six months of ineligibility required against the former president of Tours Métropole

The prosecution requested six months of ineligibility and a 5,000 euros fine against the former president of Tours Métropole Val de Loire, Wilfried Schwartz, prosecuted for light violence against his chief of staff, Thursday November 25 before the Criminal Court of Tours. The current mayor of La Riche (Indre-et-Loire) is being prosecuted for “voluntary violence resulting in total incapacity for work for less than eight days by a person holding public authority».

Justice accuses the city councilor of having inflicted a slap in the closed door of his office, on his former chief of staff in the metropolis, on June 23. The latter had lodged a complaint a few hours after the facts. Within hours of the incident, Wilfried Schwartz resigned from his post as President of Tours Métropole. The former socialist then invoked his desire to devote himself to another term.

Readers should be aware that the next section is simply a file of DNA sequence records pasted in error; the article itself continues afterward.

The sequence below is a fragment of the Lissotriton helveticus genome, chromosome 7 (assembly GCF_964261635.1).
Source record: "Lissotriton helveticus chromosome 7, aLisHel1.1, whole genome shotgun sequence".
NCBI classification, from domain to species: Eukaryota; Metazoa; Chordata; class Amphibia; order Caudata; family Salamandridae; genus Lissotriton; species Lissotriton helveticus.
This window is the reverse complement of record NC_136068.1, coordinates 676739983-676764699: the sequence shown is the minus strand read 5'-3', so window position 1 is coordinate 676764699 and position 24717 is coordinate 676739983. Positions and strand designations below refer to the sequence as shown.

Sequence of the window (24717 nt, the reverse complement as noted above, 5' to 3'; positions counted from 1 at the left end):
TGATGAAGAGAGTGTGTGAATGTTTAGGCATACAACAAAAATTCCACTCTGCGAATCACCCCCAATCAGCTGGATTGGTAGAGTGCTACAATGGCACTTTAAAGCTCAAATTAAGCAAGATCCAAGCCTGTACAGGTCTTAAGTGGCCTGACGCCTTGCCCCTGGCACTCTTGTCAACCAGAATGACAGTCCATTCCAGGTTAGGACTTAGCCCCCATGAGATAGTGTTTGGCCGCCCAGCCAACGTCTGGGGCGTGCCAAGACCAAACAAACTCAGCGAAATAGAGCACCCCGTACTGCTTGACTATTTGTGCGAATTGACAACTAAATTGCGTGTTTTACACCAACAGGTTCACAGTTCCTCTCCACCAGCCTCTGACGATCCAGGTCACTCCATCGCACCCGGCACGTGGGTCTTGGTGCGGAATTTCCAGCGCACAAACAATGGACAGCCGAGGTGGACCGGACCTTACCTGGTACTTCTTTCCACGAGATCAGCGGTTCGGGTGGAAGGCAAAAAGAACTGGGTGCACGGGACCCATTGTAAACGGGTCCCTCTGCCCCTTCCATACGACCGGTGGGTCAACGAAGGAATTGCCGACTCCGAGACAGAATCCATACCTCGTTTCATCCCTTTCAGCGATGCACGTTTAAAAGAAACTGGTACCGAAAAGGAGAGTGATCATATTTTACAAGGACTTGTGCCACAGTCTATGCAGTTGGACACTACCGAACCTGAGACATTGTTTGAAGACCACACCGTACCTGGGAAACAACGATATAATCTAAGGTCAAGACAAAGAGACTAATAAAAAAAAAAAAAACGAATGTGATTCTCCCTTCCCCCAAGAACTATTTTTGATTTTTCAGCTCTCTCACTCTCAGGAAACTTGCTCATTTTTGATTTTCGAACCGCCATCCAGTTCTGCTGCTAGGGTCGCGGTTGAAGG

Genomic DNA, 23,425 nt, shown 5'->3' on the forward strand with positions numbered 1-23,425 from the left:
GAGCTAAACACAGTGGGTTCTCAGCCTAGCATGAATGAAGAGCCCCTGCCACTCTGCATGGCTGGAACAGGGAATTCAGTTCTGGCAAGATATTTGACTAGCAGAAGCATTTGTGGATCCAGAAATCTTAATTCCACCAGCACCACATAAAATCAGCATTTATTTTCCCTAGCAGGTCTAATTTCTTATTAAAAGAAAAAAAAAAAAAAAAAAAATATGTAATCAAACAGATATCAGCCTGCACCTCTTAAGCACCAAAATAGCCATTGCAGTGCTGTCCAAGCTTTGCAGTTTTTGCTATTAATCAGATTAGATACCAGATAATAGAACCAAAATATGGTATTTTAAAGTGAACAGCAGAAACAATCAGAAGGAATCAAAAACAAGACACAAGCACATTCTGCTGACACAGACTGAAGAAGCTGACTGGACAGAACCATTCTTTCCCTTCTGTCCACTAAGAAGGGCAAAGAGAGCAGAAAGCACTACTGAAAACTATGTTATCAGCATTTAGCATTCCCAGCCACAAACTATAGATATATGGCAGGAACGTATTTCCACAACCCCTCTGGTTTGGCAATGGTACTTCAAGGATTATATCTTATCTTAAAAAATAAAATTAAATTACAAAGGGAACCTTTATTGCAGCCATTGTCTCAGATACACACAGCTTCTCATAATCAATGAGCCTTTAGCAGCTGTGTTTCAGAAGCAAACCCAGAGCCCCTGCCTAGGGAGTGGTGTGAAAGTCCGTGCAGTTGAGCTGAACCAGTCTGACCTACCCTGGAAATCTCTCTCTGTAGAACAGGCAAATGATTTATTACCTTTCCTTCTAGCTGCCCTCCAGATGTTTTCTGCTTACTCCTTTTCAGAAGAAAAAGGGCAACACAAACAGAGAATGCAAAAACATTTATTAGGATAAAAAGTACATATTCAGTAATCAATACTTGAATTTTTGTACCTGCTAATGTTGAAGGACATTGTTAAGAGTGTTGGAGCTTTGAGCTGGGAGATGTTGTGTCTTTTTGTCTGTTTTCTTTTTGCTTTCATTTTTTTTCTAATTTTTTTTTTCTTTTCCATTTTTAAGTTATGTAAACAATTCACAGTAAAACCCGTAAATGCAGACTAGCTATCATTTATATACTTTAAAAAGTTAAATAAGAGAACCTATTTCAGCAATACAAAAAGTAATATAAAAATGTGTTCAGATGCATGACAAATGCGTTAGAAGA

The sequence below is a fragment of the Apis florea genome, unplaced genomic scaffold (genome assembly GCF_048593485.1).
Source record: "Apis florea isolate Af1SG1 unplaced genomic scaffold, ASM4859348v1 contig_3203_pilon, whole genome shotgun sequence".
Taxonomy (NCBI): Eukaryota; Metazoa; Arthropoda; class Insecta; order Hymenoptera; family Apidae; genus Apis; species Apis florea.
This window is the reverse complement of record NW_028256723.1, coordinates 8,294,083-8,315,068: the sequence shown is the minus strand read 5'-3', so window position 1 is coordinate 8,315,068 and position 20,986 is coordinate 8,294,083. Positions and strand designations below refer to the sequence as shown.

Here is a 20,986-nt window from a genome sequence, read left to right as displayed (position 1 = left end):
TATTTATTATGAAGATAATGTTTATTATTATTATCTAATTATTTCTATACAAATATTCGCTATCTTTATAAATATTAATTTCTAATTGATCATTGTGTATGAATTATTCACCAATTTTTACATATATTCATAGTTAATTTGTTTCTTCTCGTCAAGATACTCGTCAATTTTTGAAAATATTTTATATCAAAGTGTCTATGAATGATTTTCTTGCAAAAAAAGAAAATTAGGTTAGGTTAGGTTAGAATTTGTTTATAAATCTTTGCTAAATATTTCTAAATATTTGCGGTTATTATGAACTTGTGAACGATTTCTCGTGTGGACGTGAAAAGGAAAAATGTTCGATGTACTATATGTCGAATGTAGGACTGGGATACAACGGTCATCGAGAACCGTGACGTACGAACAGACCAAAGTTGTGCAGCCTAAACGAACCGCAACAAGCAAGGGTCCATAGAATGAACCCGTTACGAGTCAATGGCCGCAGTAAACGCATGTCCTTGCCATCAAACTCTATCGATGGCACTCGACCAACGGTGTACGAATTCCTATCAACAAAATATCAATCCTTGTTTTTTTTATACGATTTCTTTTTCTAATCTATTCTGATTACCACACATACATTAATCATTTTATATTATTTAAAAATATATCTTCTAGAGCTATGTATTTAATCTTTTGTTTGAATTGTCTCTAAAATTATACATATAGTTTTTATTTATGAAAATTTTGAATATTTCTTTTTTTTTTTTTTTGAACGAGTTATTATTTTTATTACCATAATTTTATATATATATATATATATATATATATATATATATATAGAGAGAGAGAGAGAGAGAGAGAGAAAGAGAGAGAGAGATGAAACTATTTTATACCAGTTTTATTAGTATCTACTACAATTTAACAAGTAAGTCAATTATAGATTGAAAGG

“Verbal brutality” of the elected

During the hearing Thursday, the one who is now vice-president of the metropolis disputed the facts, evoking a simple dispute and a plot hatched against him. The public prosecutor of Tours Grégoire Dulin endeavored to dismantle this thesis, relying in particular on auditory witnesses to the incident. “Why a stunt? We do not know anything», Launched the magistrate.

Citing testimonies collected by investigators, the prosecutor referred to the “verbal brutality“By Wilfried Schwartz and the climate”deleterious»Described by certain employees within the presidency of the metropolis. “Who would understand that a police officer who hits someone in the street is not suspended from his activity?», Declared Grégoire Dulin, thus justifying the required ineligibility sentence. “The prosecution does not seek to play politics, it does not seek to bring down one or the other“, He explained.

In defense of Wilfried Schwartz, Me Jacques Sieklucki pleaded for acquittal, believing that the elements of the investigation, for an altercation which took place behind closed doors in an office, were not tangible enough to establish the guilt of his client. The judgment was reserved on December 13.


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